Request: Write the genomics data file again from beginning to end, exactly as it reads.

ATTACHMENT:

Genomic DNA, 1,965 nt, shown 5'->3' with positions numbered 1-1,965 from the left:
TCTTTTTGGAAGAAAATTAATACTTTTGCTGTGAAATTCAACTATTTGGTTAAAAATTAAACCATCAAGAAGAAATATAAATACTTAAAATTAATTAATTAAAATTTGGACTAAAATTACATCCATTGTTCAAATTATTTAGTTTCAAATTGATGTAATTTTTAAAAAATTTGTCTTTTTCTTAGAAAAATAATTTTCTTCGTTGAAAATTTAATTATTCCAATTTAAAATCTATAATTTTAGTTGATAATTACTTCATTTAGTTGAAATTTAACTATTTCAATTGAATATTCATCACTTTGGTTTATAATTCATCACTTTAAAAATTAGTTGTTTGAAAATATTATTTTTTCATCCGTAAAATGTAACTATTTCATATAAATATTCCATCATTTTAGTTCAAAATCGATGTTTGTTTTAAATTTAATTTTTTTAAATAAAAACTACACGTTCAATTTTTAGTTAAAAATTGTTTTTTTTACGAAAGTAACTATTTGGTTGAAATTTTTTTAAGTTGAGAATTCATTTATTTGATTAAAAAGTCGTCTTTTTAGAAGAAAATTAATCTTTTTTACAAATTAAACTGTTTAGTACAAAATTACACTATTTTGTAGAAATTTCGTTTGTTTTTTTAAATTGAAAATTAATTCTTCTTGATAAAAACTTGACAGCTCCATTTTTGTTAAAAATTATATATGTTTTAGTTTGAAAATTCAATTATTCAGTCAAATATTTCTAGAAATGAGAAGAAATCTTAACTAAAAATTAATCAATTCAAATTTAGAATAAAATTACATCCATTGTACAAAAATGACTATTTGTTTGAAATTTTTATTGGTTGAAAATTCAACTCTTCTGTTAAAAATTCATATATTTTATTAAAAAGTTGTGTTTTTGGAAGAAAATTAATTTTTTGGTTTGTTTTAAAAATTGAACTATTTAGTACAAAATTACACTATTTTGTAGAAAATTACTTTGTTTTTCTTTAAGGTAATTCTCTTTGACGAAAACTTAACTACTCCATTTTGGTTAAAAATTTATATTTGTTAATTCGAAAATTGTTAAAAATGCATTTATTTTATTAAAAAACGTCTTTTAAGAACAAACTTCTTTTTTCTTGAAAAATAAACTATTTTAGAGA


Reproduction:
Genomic DNA, 1,965 nt, shown 5'->3' with positions numbered 1-1,965 from the left:
TCTTTTTGGAAGAAAATTAATACTTTTGCTGTGAAATTCAACTATTTGGTTAAAAATTAAACCATCAAGAAGAAATATAAATACTTAAAATTAATTAATTAAAATTTGGACTAAAATTACATCCATTGTTCAAATTATTTAGTTTCAAATTGATGTAATTTTTAAAAAATTTGTCTTTTTCTTAGAAAAATAATTTTCTTCGTTGAAAATTTAATTATTCCAATTTAAAATCTATAATTTTAGTTGATAATTACTTCATTTAGTTGAAATTTAACTATTTCAATTGAATATTCATCACTTTGGTTTATAATTCATCACTTTAAAAATTAGTTGTTTGAAAATATTATTTTTTCATCCGTAAAATGTAACTATTTCATATAAATATTCCATCATTTTAGTTCAAAATCGATGTTTGTTTTAAATTTAATTTTTTTAAATAAAAACTACACGTTCAATTTTTAGTTAAAAATTGTTTTTTTTACGAAAGTAACTATTTGGTTGAAATTTTTTTAAGTTGAGAATTCATTTATTTGATTAAAAAGTCGTCTTTTTAGAAGAAAATTAATCTTTTTTACAAATTAAACTGTTTAGTACAAAATTACACTATTTTGTAGAAATTTCGTTTGTTTTTTTAAATTGAAAATTAATTCTTCTTGATAAAAACTTGACAGCTCCATTTTTGTTAAAAATTATATATGTTTTAGTTTGAAAATTCAATTATTCAGTCAAATATTTCTAGAAATGAGAAGAAATCTTAACTAAAAATTAATCAATTCAAATTTAGAATAAAATTACATCCATTGTACAAAAATGACTATTTGTTTGAAATTTTTATTGGTTGAAAATTCAACTCTTCTGTTAAAAATTCATATATTTTATTAAAAAGTTGTGTTTTTGGAAGAAAATTAATTTTTTGGTTTGTTTTAAAAATTGAACTATTTAGTACAAAATTACACTATTTTGTAGAAAATTACTTTGTTTTTCTTTAAGGTAATTCTCTTTGACGAAAACTTAACTACTCCATTTTGGTTAAAAATTTATATTTGTTAATTCGAAAATTGTTAAAAATGCATTTATTTTATTAAAAAACGTCTTTTAAGAACAAACTTCTTTTTTCTTGAAAAATAAACTATTTTAGAGA